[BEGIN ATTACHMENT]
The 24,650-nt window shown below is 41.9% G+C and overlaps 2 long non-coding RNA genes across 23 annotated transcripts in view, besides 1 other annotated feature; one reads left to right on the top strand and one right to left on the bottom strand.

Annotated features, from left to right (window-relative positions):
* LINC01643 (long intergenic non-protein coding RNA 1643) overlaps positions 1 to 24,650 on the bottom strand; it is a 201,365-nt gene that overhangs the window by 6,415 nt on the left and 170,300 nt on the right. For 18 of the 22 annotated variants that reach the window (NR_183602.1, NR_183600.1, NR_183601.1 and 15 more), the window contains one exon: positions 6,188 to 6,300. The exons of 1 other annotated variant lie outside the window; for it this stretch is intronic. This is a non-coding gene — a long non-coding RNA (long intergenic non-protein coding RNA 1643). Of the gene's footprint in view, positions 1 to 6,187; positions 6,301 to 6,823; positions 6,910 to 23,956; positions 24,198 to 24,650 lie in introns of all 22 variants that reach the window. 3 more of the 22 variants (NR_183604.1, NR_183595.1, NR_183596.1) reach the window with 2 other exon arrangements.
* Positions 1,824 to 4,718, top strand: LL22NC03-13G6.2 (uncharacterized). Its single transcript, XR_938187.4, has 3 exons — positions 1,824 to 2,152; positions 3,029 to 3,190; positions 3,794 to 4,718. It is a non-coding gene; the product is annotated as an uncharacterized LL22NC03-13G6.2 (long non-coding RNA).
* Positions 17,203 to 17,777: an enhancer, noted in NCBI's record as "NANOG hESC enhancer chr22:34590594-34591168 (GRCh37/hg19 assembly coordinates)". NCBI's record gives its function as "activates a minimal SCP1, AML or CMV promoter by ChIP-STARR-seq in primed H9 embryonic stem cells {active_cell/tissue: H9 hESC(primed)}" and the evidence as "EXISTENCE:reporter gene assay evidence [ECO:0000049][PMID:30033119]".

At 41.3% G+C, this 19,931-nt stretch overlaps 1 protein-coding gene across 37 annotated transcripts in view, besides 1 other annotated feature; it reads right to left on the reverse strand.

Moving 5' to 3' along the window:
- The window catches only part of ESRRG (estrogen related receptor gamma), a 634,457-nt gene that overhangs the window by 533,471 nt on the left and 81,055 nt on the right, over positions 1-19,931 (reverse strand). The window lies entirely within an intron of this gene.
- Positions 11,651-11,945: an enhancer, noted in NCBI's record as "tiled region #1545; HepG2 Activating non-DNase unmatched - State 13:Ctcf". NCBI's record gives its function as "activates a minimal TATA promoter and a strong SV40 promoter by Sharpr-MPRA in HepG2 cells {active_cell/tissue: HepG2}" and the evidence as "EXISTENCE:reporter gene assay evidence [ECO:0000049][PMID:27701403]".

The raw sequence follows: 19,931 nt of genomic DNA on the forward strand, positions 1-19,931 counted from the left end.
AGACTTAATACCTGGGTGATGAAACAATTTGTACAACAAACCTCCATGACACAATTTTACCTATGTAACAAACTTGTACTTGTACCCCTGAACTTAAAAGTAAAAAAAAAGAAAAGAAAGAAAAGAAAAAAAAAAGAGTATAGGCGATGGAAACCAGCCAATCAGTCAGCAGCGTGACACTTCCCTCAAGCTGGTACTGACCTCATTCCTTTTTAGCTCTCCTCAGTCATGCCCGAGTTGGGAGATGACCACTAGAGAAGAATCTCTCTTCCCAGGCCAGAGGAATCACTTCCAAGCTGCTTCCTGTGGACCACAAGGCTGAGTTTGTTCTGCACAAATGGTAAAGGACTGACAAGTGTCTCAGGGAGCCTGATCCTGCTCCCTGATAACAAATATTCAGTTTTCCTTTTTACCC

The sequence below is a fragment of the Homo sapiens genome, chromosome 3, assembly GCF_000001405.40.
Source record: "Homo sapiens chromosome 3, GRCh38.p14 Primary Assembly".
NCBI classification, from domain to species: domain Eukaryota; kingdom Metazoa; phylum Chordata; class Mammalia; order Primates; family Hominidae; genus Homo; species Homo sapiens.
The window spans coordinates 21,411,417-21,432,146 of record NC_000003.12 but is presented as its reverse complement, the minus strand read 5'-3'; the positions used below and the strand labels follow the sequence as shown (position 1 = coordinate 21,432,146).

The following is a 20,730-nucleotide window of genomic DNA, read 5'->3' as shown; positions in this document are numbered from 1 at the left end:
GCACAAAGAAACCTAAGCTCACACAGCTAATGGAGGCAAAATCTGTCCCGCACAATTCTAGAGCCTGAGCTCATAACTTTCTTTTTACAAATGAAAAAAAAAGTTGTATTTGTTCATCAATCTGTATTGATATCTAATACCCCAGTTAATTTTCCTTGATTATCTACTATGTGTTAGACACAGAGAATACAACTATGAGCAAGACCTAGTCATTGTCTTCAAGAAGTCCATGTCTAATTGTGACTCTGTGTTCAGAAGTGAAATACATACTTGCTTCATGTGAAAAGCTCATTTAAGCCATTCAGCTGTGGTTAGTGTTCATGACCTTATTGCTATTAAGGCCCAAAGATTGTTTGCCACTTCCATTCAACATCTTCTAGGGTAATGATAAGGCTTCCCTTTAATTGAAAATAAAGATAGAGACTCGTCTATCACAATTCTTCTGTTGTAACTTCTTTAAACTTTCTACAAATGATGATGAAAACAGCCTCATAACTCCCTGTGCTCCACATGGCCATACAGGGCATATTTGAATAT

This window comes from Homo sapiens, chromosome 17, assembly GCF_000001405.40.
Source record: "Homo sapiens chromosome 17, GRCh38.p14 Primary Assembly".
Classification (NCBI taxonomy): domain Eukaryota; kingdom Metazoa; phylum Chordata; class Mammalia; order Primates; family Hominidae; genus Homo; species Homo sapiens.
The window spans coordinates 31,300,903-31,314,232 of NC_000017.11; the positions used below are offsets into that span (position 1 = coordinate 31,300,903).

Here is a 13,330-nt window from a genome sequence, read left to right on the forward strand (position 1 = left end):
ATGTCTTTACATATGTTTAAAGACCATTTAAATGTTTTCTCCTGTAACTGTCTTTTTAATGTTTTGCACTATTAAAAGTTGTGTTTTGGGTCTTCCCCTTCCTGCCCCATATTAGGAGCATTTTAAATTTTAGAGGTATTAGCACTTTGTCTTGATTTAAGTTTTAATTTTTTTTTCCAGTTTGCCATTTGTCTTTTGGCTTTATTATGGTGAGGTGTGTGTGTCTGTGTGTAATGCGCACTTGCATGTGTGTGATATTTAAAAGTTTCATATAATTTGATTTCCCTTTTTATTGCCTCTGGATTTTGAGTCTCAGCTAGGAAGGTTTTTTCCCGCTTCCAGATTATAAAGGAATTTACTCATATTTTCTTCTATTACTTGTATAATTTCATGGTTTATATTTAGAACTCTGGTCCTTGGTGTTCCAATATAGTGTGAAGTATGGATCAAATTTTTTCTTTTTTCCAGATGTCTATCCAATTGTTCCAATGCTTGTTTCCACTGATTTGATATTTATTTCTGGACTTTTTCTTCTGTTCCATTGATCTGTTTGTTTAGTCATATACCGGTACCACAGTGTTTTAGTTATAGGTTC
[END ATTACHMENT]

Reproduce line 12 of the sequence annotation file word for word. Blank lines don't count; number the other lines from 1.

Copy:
The sequence below is a fragment of the Homo sapiens genome, chromosome 3, assembly GCF_000001405.40.